Not long ago I ran across a modern translation of Hamlet’s famous soliloquy on death. Shakespeare’s original is on the page above it, providing a most instructive comparison.
The translation does a fine job of capturing the passage’s propositional content. I can imagine how much it might help a student reading Shakespeare for the first time. What’s a fardel? or a bare bodkin? The modern rendition clarifies such things nicely. It is, one might say, perfectly not wrong.
It is a good thing to be not wrong. If this page had translated “fardels” as long and burdensome journeys, or “contumely” as fancy, foppish fashion, it would have been misleading, useless, even dangerous in a way.
Still it is possible to be not wrong and at the same time be perfectly dry and colorless, practically dead. This translation page illustrates the point magnificently. Read the translation; then read the original. On one level they mean quite the same thing, yet they could hardly be more different. There is a rightness to Shakespeare’s original that far transcends the not-wrongness of its propositional content as conveyed in the translation.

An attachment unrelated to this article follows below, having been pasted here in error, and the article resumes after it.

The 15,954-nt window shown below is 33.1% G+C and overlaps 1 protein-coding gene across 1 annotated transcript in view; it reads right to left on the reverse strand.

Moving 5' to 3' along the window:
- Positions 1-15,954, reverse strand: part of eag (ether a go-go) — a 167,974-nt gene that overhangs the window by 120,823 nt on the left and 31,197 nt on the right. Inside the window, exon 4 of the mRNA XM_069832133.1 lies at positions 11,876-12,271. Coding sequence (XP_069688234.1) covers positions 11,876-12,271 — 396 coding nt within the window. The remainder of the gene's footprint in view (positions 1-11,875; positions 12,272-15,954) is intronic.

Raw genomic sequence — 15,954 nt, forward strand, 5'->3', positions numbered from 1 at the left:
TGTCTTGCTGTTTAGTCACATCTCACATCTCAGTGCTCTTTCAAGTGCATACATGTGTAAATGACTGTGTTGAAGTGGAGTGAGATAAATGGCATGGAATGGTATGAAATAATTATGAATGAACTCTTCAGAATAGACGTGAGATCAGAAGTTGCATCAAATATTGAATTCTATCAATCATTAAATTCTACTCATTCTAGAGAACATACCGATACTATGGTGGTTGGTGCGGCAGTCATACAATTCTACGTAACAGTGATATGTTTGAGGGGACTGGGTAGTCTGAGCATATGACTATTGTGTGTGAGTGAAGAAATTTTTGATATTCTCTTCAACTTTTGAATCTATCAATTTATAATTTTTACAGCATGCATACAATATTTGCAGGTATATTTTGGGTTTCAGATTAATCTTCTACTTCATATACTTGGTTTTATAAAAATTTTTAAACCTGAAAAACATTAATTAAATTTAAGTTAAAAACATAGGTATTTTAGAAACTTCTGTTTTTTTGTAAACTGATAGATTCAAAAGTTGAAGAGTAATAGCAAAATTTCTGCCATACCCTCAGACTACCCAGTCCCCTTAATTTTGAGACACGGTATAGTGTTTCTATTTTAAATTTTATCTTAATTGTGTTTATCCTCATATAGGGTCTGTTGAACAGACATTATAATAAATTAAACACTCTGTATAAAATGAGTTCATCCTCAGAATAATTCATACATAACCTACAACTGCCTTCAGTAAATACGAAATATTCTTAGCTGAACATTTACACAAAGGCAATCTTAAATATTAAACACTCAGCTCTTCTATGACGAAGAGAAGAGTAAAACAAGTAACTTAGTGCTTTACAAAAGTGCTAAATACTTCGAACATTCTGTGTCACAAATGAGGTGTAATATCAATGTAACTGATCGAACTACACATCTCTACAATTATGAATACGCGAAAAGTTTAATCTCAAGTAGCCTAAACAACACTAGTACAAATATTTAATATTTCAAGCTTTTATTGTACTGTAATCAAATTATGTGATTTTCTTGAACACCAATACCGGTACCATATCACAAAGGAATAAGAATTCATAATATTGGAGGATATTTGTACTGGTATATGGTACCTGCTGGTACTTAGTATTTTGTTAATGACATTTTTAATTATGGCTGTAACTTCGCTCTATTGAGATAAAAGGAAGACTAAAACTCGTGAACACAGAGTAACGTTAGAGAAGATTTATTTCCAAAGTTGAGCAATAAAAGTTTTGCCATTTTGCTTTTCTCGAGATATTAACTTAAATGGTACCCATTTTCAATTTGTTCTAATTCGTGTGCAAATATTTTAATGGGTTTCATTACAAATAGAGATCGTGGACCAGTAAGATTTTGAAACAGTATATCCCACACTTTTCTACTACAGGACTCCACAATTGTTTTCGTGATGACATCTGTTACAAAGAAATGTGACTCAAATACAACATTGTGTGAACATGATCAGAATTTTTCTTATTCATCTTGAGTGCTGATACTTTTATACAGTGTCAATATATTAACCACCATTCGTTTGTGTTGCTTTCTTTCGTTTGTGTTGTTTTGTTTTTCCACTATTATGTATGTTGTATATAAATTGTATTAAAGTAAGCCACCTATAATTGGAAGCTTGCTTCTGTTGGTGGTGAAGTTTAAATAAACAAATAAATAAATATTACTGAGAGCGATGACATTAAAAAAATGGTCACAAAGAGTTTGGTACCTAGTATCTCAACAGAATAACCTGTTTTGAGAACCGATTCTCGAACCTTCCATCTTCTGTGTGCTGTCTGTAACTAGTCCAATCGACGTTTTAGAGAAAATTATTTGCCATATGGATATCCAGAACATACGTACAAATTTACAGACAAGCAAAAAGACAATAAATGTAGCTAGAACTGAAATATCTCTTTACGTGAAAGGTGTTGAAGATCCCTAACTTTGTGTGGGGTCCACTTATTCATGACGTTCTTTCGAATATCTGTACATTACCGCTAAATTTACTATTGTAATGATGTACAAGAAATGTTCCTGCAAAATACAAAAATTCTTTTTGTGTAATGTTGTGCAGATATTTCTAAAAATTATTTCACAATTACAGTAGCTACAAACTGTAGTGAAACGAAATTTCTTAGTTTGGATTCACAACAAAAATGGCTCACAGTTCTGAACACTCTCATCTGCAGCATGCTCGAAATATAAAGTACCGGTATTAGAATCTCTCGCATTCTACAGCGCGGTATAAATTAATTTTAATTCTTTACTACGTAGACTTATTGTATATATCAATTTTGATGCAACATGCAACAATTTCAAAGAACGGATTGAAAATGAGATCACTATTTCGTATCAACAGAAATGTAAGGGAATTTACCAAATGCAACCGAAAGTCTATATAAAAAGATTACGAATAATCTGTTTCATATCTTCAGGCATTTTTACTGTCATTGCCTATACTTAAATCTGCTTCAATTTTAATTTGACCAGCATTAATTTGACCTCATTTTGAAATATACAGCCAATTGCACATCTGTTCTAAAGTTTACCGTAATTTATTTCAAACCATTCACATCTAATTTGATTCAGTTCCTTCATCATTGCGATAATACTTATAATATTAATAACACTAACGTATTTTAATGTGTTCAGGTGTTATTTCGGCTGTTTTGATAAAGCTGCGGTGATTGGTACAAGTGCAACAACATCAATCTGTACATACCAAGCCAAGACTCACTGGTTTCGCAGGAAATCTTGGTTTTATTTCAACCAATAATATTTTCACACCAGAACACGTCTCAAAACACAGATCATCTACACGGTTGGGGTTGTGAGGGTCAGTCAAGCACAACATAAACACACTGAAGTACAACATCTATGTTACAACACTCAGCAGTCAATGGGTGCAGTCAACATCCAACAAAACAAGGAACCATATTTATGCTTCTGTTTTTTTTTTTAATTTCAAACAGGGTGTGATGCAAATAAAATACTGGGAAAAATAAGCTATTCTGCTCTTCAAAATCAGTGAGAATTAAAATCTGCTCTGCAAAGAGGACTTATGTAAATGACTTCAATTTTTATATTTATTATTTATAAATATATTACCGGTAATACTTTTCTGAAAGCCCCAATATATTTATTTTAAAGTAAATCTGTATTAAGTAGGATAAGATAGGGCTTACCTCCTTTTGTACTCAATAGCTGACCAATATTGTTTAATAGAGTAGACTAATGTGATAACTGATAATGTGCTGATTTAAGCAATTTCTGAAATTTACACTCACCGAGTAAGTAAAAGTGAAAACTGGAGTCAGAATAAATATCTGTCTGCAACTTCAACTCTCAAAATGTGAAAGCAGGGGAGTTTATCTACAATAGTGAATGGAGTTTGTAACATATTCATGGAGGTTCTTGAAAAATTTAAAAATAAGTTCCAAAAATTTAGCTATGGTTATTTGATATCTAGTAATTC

I think many Christians work hard at translating the Gospel’s propositional content into modern language. We can recognize error a mile away, and we’re quick to correct it. We make it our business, one might say, to be perfectly not wrong.
It is important that we be true in this way. To be wrong is, well, wrong.
Still there is a rightness that transcends not-wrongness. It is the artistry of living a full-color life: a life of creativity, a life of exploration rather than of self-protection, a life of abandonment to God and to others. It is not only not wrong: it is right.